The City of Tallahassee unanimously passed an ordinance that will allow Uber, a ride-sharing service that operates off of smartphone applications, to operate legally within the city, Wednesday.
This comes after months of discussion between taxi companies, city commissioners and state lawmakers to require Uber drivers to follow the same permit processes and requirements as regular taxi companies.
Tom Villaverde, a driver for Uber since August 2014, said people sometimes have a misconception of the company.
“That’s what people get confused,” said Villaverde. “They think it’s a cab service when it’s an technology app.”
Villaverde explained Uber is a faster and safer way of ride-sharing, stating that the person who requests an Uber will be provided with a name and picture of the driver along with their license plate number.
“With regular taxi services you’re waiting 30-45 minutes and you don’t know who it is,” said Villaverde. “With Uber they will be there in four minutes and it protects the rider because we go through rigorous background checks.”
Villaverde mentioned 90 percent of his business consists of college students and the rest is college student-related, usually dealing with parents coming from out of town.
College students such as Nakeeba Ryan, a junior healthcare management student from Tampa, said she feels like Uber is more convenient for a college student.
“I used to take it home from work when it would be really late,” Ryan said. “I would feel much more safe than getting a taxi.”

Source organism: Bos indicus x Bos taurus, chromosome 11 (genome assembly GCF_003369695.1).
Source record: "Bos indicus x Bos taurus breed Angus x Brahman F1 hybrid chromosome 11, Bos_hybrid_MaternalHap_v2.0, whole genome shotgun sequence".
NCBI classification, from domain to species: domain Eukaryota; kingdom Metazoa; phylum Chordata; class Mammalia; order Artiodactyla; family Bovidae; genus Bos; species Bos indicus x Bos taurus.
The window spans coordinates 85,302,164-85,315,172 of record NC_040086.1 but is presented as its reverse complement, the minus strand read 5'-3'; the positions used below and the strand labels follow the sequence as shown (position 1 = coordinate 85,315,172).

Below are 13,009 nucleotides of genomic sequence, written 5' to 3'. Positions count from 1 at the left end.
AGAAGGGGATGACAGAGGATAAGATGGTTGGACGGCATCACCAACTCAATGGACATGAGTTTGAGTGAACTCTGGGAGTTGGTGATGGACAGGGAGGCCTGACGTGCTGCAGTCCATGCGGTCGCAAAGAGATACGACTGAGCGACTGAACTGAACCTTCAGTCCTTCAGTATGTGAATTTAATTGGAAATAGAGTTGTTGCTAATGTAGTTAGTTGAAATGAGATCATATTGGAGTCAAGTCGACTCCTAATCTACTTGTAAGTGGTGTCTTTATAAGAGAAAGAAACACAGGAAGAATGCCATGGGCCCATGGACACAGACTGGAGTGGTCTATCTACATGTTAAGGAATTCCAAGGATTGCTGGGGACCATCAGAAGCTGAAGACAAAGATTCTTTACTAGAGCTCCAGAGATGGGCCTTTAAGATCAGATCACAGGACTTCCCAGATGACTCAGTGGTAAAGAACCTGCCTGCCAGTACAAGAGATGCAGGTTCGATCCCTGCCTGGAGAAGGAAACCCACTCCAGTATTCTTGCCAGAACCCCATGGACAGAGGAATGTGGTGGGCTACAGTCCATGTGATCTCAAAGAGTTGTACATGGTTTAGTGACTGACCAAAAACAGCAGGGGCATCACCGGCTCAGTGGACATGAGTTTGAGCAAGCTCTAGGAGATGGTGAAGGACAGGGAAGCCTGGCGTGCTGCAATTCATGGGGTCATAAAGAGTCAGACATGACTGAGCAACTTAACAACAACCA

Ryan said she wasn’t aware that Uber operated without legal permits but said she still felt safer than using a taxi and they’re more cost-friendly.
“I feel like getting in a car with a licensed stranger is equivalent to getting in the car with friends,” Ryan said. “I would use promo codes which gave me free rides sometimes that saved me about $20 a week.”
Barry Archie, a FAMU alumnus from Pensacola, said that when he was a student, Uber wasn’t around and the taxis were too expensive.
“The best one was a discount taxi that was a flat rate of $12,” Archie said. “Uber cuts an average ride down to five to eight dollars and as a young professional, that’s very helpful towards expenses.”
Archie said Uber is more affordable and accessible while being user friendly for college students.
Archie added that he knew Uber operated without legal permits since he looked into driving for the company.
“I looked into doing it on the side at one point,” Archie said. “But they’re required to have insurance and pass a vehicle and safety background check.”
The vote allowing Uber to operate legally within the city came just days after Uber announced they would pull out of Broward County, due to the regulations.
The ordinance will officially take effect Saturday, August 15.